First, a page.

Cambodia, Holocaust and the Modern Conscience
Simon & Schuster, USA, 1984

The Quality of Mercy

Shawcross's book chronicles the way in which the world responds to calamity. The author takes as one of his themes the famine which seemed to sweep Cambodia in 1979 and the extraordiary way in which the Western world reacted to it.

Shawcross shows us how a catastrophe in the Third World evokes the developed world and examines the modern conscience towards victims of disaster and persecution. He draws upon thousands of internal documents and secret archives from those international organizations on which we rely in times of crisis. He examines UNICEF, the World Food Programme, The United Nations High Commission for Refugees, the International Committee of the Red Cross, CARE, Catholic Relief Services, OXFAM and the World Council of Churches.

The Quality of Mercy has another, universal theme. The author examines the Holocaust, the extermination of Europe's Jews, dominates modern memory and helps condition the way in which we perceive and react to catastrophe.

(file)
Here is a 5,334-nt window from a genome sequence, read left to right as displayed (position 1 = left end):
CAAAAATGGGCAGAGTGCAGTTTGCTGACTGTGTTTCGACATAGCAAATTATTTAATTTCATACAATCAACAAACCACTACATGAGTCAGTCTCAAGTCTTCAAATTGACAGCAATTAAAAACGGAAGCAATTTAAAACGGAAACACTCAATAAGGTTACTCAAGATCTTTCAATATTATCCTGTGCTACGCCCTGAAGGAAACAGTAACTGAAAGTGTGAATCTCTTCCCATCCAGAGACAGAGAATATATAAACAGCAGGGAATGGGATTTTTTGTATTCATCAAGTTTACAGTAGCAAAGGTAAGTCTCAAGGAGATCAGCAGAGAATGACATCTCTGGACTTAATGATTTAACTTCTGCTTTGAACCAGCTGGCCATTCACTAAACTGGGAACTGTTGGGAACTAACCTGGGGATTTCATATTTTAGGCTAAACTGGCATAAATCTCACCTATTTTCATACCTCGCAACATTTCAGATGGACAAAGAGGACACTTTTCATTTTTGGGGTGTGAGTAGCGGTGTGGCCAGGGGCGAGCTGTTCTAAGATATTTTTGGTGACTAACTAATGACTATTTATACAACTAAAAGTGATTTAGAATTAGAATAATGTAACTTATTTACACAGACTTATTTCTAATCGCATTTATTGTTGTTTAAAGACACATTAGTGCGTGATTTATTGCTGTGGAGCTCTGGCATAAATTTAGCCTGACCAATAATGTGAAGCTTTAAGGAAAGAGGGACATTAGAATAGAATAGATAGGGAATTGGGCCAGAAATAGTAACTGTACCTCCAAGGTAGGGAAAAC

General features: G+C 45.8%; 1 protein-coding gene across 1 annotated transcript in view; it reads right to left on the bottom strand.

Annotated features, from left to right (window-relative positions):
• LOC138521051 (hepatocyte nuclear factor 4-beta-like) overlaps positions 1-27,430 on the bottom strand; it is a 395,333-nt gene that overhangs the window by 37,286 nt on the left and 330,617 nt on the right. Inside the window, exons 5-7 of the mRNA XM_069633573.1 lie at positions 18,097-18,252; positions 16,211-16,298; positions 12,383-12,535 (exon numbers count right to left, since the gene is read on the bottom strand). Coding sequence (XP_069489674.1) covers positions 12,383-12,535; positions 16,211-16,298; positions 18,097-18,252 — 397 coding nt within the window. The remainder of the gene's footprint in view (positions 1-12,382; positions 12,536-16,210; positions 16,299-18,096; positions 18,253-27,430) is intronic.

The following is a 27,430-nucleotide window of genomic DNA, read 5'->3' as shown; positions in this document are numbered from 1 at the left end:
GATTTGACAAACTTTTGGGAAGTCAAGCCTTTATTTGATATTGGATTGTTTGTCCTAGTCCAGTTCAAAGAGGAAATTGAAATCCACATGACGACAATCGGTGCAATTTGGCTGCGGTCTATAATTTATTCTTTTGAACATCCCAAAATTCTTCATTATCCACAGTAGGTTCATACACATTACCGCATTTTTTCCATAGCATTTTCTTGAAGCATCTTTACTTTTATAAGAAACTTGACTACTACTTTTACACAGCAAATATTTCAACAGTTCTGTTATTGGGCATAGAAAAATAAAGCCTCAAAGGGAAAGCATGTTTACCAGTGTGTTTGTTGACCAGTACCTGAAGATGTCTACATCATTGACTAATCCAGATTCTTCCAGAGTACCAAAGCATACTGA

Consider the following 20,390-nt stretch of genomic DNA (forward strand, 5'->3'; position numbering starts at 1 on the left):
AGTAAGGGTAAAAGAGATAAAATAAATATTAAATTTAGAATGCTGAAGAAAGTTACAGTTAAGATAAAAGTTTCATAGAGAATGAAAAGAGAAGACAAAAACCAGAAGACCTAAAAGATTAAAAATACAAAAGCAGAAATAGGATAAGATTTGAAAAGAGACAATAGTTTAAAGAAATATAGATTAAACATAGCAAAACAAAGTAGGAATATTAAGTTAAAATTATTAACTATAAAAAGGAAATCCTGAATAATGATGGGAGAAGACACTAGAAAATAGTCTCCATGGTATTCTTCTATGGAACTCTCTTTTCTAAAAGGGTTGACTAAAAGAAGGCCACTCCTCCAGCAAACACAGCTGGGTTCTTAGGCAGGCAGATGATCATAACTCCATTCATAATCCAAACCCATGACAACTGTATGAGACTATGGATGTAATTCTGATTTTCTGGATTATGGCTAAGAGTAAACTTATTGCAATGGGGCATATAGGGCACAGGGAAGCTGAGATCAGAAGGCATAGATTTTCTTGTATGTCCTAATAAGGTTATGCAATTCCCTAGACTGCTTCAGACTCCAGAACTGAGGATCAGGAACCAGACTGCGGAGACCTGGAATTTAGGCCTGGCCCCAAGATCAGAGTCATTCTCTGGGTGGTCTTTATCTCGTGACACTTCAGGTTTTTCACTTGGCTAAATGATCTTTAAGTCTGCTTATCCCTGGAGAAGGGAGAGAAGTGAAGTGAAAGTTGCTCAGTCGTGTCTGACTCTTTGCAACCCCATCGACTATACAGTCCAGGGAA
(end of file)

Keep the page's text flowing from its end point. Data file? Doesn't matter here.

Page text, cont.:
The Book is an indespensable contribution to the history of the aftermath of America's Vietnam War and the murderous Pol Pot regime which devastated Cambodia after its takeover. But it is also a thoughtful and profound contemplation of frailty and the ironies of our world today, and the practical and philosophical ways in which we try to come to terms with them.

'Journalists are always jealous of other journalists' books. I can only say that this is one of the most completely sympathetic studies ever made of this lovely and tragic land, and I doubt if its quality will ever be surpassed.'
James Cameron, Sunday Times

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